It is, however, in these original uses of paper as medium for advertisement and prayer that the Chinese paper lantern first found its light. Before books were ever written on paper (wood or bamboo blocks were the preferred material for general knowledge and record-keeping at the time), the hopes and dreams of Chinese Buddhists were signified in the light of paper lanterns, often decorated with the stylized characters which communicated those thoughts to those who could not bear audial witness to their formation. To these Buddhist monks of the early Han Dynasty, roughly one hundred and fifty years before the epoch defining deaths of Caesar Augustus and Jesus of Nazareth, the glow of candlelight within the paper walls of the lantern became a miniature version of the bonfires, lit with the walls of their fortress abbeys on ceremonial occasions, which, in turn, symbolized the light of their pious thoughts, emanating outward to illuminate the ignorance of the unenlightened world. As they studied and recorded and analyzed the world around them, protected from the harsh opinions of the wild world by the walls of their fortresses, so did the candle consume its fuel, sheltered from the winds while projecting its light to the world beyond.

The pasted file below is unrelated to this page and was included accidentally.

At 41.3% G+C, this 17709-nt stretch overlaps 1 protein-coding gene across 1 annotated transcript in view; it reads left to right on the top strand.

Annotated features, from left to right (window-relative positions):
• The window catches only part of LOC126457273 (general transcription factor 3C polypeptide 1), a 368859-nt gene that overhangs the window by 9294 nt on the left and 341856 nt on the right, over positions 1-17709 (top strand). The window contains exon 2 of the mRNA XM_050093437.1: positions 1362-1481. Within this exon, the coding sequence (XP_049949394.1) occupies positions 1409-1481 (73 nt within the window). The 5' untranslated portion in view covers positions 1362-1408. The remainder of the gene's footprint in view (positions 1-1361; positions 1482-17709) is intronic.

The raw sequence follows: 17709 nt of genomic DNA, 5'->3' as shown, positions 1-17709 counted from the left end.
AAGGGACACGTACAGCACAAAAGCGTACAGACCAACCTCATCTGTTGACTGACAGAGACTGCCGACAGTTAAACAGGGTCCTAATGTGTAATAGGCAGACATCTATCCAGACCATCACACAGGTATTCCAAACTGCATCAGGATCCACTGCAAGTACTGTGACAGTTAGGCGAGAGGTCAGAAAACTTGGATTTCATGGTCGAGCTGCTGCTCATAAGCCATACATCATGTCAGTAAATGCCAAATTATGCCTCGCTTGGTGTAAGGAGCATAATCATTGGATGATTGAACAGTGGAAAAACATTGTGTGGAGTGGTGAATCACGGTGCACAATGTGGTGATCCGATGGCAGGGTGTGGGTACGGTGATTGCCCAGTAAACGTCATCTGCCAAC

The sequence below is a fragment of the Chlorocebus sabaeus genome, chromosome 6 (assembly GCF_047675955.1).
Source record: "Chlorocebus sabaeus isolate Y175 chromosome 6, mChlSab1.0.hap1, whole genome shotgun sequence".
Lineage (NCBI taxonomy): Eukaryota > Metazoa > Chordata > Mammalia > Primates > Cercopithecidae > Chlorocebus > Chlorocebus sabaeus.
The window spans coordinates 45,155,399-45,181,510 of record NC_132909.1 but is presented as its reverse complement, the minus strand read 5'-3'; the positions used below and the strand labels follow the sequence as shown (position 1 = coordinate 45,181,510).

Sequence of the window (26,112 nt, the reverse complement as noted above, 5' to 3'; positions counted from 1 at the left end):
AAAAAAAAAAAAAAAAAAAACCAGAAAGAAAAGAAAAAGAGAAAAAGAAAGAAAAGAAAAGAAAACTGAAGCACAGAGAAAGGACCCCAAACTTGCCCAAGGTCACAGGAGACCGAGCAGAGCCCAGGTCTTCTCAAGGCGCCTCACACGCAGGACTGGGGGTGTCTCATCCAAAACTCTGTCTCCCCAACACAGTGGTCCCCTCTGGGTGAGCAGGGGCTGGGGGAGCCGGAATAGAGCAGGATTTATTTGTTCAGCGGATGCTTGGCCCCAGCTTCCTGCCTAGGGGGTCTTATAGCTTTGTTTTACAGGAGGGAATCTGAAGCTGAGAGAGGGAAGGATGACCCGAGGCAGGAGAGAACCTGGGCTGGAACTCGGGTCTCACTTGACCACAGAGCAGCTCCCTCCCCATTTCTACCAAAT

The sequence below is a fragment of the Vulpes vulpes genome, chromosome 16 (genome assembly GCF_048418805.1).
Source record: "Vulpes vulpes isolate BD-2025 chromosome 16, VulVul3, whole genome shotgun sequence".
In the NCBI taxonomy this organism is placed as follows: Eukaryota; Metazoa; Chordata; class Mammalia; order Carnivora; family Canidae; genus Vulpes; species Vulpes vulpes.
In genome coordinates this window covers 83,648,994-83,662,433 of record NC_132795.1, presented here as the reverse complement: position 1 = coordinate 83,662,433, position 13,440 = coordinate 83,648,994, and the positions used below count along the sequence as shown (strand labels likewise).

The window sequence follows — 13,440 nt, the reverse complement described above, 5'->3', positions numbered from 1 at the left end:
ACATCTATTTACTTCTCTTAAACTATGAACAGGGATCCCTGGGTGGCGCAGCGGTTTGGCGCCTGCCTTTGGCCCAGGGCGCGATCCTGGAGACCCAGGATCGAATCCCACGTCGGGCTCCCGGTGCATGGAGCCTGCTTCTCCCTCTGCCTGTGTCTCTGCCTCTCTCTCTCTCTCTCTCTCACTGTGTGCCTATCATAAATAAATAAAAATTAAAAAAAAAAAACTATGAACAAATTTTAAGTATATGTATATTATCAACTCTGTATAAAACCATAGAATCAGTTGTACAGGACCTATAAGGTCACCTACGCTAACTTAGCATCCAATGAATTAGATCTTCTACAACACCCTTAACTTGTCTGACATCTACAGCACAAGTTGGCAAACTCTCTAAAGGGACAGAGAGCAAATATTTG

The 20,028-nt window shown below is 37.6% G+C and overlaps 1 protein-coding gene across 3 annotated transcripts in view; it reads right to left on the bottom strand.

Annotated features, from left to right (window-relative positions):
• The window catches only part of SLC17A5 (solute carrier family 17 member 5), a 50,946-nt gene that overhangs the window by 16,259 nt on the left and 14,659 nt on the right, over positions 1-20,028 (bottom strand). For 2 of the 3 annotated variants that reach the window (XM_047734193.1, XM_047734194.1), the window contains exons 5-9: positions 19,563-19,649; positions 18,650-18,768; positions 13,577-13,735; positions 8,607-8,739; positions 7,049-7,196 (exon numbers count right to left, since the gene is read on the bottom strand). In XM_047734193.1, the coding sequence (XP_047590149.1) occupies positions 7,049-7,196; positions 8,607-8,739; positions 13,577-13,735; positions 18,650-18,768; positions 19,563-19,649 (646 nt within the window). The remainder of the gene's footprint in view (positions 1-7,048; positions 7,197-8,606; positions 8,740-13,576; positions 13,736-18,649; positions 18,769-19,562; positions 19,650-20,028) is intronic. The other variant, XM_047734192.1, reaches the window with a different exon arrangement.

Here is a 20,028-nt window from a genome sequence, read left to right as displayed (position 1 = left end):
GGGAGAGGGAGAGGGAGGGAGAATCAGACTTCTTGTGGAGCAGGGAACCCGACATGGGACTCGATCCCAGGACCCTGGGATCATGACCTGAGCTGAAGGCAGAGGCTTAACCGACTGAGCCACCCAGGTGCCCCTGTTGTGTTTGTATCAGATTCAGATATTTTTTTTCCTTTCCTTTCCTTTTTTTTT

Though the legend became confused and convoluted as Chinese historians came to settle on a narrative of Cai Lun as inventor and not simply innovator of paper technology, it appears that an early Emperor of the Eastern Han Dynasty celebrated the establishment of a new era in his reign, or perhaps simply the return of an embassy to India, by adopting the sacred symbol of the Buddhist lantern for his secular celebration, commanding that the lanterns be burned across the capital city, Luoyang. When the necessity of keeping faith with the representation of Cai Lun as inventor can be ignored, this Emperor is said to have been Ming-ti (Han Mingdi), who welcomed two Buddhist monks to his court alongside his returning ambassadors in the year 67 of the Common Era. Others, however, attribute this adaptation to the earlier, unified Han Dynasty Emperor Wu (Han Wudi), who is known for establishing these new eras in his reign every few years and also sent embassies to India, though history, Chinese or Academic, does not record the return of these efforts, except in the possibility of connection to the legend of secular lantern lighting.